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Chesney McGraw, Keith take early CMA honors

Thursday, November 1, 2012 – Kenny Chesney, Tim McGraw and Toby Keith were early winners from the Country Music Association Awards on Thursday.

Winning CMA Musical Event of the Year was Chesney's duet with McGraw, Feel Like A Rock Star. This marked second time McGraw has won a CMA Award for a collaboration with Chesney. The two received CMA Vocal Event of the Year Awards for their work on Tracy Lawrence's Find Out Who Your Friends Are (2007).

Taking the CMA Music Video of the Year was Keith and director Michael Salomon for Red Solo Cup. This is Keith's third win from a total of 28 nominations.

The winners were announced live on "Good Morning America" from New York's Times Square this morning.

"What a great way to lead up to 'Country Music's Biggest Night' by announcing our winners on Good Morning America and sharing the news with the GMA viewers and the fans here in Nashville," said Steve Moore, Chief Executive Officer of CMA.

The two categories announced on "Good Morning America" are normally presented during pre-televised activities and acknowledged during the CMA Awards broadcast, which will happen again this year. Two-time CMA Awards nominee Love and Theft will host pre-television ceremonies tonight and will present the trophies to the winners as well as Musician of the Year and the CMA Broadcast Awards winners for Radio Station and Personality of the Year. The recipients will be acknowledged during the broadcast.

The remaining 10 awards will be handed out tonight in Nashville. Hosted for the fifth time by Brad Paisley and Carrie Underwood, The 46th Annual CMA Awards is at 8 p.m. from the Bridgestone Arena on ABC.

More news for Tim McGraw

CD reviews for Tim McGraw

Damn Country Music CD review - Damn Country Music
Tim McGraw said of his 14th studio album, "Damn Country Music," "It's is all about passion, (taking him back to 1989) "when I came to Nashville to chase my dreams." Country music has richly rewarded him over the past two decades, and he honors the genre's tradition here. The album gets off to a very traditional start with Celtic folk. The flute and skillful acoustic picking on the opener "Here Tonight" bring a Mark Knopfler tune immediately to mind. »»»
Sundown Heaven Town CD review - Sundown Heaven Town
The banjo comes first out of the speakers, the opening strains of "Overrated," the lead-off song on Tim McGraw's latest. But with a "1-2-3-4" count, the mood changes and goes for a more modern country approach. McGraw does about the same on the follow-up "City Lights" with Michael Landau's steely, but rocking lead guitar taking over near the conclusion as it does later hard on "Sick of Me" where the protagonist contemplates a need to turn his life around. »»»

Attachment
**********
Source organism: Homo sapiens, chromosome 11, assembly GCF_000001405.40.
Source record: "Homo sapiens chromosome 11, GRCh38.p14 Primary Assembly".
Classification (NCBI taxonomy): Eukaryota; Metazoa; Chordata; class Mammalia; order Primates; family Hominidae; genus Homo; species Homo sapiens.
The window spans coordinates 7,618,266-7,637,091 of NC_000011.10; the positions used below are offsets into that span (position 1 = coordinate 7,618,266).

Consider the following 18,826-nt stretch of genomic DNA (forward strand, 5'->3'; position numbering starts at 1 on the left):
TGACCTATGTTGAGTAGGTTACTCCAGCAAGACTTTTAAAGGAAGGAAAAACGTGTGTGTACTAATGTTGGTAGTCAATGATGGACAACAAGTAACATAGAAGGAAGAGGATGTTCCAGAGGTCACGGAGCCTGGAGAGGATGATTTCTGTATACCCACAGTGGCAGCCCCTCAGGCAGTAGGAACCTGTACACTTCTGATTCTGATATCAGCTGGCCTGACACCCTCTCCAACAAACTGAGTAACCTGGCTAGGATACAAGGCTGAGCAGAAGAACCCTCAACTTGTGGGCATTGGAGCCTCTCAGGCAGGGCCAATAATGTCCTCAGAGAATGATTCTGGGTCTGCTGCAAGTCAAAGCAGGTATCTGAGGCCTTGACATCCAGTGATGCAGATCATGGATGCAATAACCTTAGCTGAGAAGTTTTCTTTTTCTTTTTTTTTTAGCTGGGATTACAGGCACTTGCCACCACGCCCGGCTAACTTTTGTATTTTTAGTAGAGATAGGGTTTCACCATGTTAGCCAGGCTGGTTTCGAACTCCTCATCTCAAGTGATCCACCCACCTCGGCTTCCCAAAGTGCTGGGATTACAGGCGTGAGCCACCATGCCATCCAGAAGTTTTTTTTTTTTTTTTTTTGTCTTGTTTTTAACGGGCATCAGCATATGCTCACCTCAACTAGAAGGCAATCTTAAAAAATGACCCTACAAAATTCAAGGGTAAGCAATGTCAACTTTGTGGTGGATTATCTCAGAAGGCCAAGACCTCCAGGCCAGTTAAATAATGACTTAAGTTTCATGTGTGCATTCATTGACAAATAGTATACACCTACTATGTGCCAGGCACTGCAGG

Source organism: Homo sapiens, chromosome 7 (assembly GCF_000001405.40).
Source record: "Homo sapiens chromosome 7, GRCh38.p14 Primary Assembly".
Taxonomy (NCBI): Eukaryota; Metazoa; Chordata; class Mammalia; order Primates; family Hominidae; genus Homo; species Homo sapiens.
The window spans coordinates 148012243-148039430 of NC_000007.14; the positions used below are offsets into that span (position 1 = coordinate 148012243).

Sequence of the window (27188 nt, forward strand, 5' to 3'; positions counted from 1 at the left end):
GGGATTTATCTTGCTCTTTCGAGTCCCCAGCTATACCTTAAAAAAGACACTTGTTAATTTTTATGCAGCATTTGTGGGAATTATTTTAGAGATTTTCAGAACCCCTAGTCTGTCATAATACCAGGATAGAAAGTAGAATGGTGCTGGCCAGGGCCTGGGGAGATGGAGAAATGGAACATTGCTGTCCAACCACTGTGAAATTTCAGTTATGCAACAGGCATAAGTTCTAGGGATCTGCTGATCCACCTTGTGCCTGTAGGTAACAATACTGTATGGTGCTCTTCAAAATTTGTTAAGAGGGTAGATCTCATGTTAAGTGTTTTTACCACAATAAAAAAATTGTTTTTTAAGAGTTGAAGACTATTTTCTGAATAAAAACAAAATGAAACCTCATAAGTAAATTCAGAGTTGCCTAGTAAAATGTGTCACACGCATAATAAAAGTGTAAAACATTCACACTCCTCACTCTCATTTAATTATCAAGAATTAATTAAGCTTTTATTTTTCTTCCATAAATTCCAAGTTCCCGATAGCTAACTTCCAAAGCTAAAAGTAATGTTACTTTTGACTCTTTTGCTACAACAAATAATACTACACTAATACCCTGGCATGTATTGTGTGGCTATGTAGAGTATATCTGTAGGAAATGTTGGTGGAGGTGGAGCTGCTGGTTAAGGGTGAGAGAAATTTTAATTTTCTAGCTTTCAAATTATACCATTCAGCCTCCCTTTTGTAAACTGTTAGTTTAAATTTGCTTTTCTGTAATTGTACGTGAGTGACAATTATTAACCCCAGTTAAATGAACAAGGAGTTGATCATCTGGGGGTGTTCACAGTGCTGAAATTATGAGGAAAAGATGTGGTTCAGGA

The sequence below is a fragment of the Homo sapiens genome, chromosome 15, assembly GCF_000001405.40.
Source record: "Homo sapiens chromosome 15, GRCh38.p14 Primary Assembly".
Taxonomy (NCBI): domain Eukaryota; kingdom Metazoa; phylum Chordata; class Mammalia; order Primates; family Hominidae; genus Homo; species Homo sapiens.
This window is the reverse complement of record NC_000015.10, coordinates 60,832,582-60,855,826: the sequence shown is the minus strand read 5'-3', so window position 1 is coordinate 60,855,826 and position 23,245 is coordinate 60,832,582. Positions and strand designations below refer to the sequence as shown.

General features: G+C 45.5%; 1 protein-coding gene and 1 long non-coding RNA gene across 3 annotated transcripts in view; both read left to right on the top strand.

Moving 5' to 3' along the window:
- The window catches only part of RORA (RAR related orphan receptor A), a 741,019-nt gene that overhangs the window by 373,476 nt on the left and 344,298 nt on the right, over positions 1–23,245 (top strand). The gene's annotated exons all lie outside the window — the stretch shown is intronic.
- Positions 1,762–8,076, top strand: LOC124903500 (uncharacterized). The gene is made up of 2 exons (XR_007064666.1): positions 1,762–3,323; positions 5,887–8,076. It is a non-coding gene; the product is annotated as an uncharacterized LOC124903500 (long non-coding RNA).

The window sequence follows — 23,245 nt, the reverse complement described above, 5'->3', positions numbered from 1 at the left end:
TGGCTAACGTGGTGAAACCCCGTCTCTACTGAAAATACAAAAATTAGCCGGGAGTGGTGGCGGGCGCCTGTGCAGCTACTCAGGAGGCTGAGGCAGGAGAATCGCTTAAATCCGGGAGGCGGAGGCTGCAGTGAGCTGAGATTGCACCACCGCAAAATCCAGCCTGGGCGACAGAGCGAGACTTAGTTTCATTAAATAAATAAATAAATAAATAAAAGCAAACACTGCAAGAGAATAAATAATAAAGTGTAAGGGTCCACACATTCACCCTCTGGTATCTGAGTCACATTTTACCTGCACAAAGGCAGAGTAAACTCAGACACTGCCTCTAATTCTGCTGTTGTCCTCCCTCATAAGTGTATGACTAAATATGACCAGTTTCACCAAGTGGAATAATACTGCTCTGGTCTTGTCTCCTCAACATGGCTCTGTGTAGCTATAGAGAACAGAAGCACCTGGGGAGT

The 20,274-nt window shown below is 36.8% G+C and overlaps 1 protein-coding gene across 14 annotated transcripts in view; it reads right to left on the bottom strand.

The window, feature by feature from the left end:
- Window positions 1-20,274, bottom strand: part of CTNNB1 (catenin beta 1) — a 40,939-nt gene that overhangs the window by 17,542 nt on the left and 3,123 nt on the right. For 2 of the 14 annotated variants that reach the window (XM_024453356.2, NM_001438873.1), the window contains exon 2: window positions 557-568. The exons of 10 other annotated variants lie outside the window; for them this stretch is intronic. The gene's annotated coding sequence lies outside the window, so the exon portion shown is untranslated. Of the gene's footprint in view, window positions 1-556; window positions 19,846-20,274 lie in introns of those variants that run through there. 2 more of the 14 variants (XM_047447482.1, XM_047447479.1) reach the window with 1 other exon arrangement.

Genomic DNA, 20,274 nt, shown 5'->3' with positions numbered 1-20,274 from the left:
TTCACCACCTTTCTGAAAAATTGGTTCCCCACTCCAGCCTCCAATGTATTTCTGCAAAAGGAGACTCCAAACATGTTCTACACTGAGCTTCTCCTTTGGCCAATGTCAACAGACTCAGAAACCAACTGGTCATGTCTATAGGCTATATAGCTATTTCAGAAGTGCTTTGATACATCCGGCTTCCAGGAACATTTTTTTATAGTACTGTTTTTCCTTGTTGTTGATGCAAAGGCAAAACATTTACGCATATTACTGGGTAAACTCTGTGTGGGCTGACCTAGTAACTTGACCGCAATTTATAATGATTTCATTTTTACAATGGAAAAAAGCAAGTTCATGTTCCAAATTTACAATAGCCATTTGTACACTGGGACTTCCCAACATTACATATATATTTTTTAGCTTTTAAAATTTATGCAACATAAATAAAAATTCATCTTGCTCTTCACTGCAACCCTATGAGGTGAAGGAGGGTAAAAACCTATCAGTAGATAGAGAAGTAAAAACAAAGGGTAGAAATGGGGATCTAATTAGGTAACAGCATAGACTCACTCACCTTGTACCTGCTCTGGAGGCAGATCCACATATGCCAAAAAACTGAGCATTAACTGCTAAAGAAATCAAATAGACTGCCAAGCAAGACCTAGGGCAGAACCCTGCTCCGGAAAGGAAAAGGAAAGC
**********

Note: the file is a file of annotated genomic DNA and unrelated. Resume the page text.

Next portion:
Two Lanes of Freedom CD review - Two Lanes of Freedom
Tim McGraw's debut on Big Machine, "Two Lanes Of Freedom" is his first record since the announcement that he gave up alcohol five years ago and the first since his acrimonious, litigious split from the only label he had ever known, Curb. The new CD literally and symbolically represents a fresh start. If only the material better reflected his new take on life. What is presented here is about as boiler plate as contemporary country gets. The album is a safe play and takes almost no chances. »»»
Editorial: Walking the talk – When names like Hank Williams, Johnny Cash, Waylon and the Hag are invoked, you're talking hard core country. These are the touchstones of country , the guys who made country music what it was and still is (or maybe can be). When these folks would sing about being down-and-out and the rough-and-tumble, they knew of what they were singing about. Fast forward a few years to the country singers of today. »»»
Concert Review: Dixie Chicks age maybe even a little better – Natalie Maines, lead singer of the Dixie Chicks, joked that when she recorded Fleetwood Mac's "Landslide" 15 years ago, the line "and I'm getting older too," didn't mean as much as it does today. However, this group, which also includes Emily Robison on (mostly) banjo and Martie Maguire on fiddle, began as a bluegrass... »»»
Concert Review: Hensley, Ickes have a good thing going – Chances are strong that Dobro master extraordinaire Rob Ickes has used the line a time or two when he explained his instrument of choice as "a guitar played incorrectly." The line got the requisite laughter from the small crowd of about 25 in the intimate club. His sidekick, Trey Hensley, didn't offer any such comment.... »»»
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